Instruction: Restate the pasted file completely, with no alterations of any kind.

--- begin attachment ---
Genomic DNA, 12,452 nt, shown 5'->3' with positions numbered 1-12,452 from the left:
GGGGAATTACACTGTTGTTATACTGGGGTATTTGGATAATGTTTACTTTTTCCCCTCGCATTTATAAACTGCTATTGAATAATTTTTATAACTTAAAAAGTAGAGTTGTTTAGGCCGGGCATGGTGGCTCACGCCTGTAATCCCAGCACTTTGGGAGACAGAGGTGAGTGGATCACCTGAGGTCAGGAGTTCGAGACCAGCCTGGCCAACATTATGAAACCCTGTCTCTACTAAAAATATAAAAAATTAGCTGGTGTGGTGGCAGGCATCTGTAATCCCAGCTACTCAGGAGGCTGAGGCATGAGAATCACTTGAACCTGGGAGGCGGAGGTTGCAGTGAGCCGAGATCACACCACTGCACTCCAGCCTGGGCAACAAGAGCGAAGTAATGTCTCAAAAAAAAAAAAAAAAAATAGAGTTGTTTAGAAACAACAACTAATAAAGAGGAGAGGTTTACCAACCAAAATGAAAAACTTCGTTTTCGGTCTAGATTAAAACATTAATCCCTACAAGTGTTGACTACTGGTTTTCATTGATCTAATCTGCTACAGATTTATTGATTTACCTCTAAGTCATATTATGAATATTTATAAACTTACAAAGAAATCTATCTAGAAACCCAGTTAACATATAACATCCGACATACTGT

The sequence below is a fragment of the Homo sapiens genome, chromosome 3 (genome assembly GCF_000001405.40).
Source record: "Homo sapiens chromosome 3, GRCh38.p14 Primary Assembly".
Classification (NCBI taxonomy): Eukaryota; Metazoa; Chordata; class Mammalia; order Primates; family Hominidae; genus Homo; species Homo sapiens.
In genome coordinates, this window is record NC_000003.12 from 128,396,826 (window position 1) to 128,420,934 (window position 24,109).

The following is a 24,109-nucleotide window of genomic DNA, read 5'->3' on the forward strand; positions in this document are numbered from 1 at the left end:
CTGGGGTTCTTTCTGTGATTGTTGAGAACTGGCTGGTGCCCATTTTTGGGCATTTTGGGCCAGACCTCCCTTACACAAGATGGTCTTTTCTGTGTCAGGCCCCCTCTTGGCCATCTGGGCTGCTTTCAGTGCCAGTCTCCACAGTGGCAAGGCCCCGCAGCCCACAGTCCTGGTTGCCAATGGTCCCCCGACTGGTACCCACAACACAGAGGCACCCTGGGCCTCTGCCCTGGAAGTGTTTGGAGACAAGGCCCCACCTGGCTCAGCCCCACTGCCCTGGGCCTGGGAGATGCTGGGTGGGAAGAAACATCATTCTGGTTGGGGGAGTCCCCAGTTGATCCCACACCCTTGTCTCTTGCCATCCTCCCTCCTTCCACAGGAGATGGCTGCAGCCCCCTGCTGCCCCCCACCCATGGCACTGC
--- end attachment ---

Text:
Genomic DNA, 12,452 nt, shown 5'->3' with positions numbered 1-12,452 from the left:
GGGGAATTACACTGTTGTTATACTGGGGTATTTGGATAATGTTTACTTTTTCCCCTCGCATTTATAAACTGCTATTGAATAATTTTTATAACTTAAAAAGTAGAGTTGTTTAGGCCGGGCATGGTGGCTCACGCCTGTAATCCCAGCACTTTGGGAGACAGAGGTGAGTGGATCACCTGAGGTCAGGAGTTCGAGACCAGCCTGGCCAACATTATGAAACCCTGTCTCTACTAAAAATATAAAAAATTAGCTGGTGTGGTGGCAGGCATCTGTAATCCCAGCTACTCAGGAGGCTGAGGCATGAGAATCACTTGAACCTGGGAGGCGGAGGTTGCAGTGAGCCGAGATCACACCACTGCACTCCAGCCTGGGCAACAAGAGCGAAGTAATGTCTCAAAAAAAAAAAAAAAAAATAGAGTTGTTTAGAAACAACAACTAATAAAGAGGAGAGGTTTACCAACCAAAATGAAAAACTTCGTTTTCGGTCTAGATTAAAACATTAATCCCTACAAGTGTTGACTACTGGTTTTCATTGATCTAATCTGCTACAGATTTATTGATTTACCTCTAAGTCATATTATGAATATTTATAAACTTACAAAGAAATCTATCTAGAAACCCAGTTAACATATAACATCCGACATACTGT

The sequence below is a fragment of the Homo sapiens genome, chromosome 3 (genome assembly GCF_000001405.40).
Source record: "Homo sapiens chromosome 3, GRCh38.p14 Primary Assembly".
Classification (NCBI taxonomy): Eukaryota; Metazoa; Chordata; class Mammalia; order Primates; family Hominidae; genus Homo; species Homo sapiens.
In genome coordinates, this window is record NC_000003.12 from 128,396,826 (window position 1) to 128,420,934 (window position 24,109).

The following is a 24,109-nucleotide window of genomic DNA, read 5'->3' on the forward strand; positions in this document are numbered from 1 at the left end:
CTGGGGTTCTTTCTGTGATTGTTGAGAACTGGCTGGTGCCCATTTTTGGGCATTTTGGGCCAGACCTCCCTTACACAAGATGGTCTTTTCTGTGTCAGGCCCCCTCTTGGCCATCTGGGCTGCTTTCAGTGCCAGTCTCCACAGTGGCAAGGCCCCGCAGCCCACAGTCCTGGTTGCCAATGGTCCCCCGACTGGTACCCACAACACAGAGGCACCCTGGGCCTCTGCCCTGGAAGTGTTTGGAGACAAGGCCCCACCTGGCTCAGCCCCACTGCCCTGGGCCTGGGAGATGCTGGGTGGGAAGAAACATCATTCTGGTTGGGGGAGTCCCCAGTTGATCCCACACCCTTGTCTCTTGCCATCCTCCCTCCTTCCACAGGAGATGGCTGCAGCCCCCTGCTGCCCCCCACCCATGGCACTGC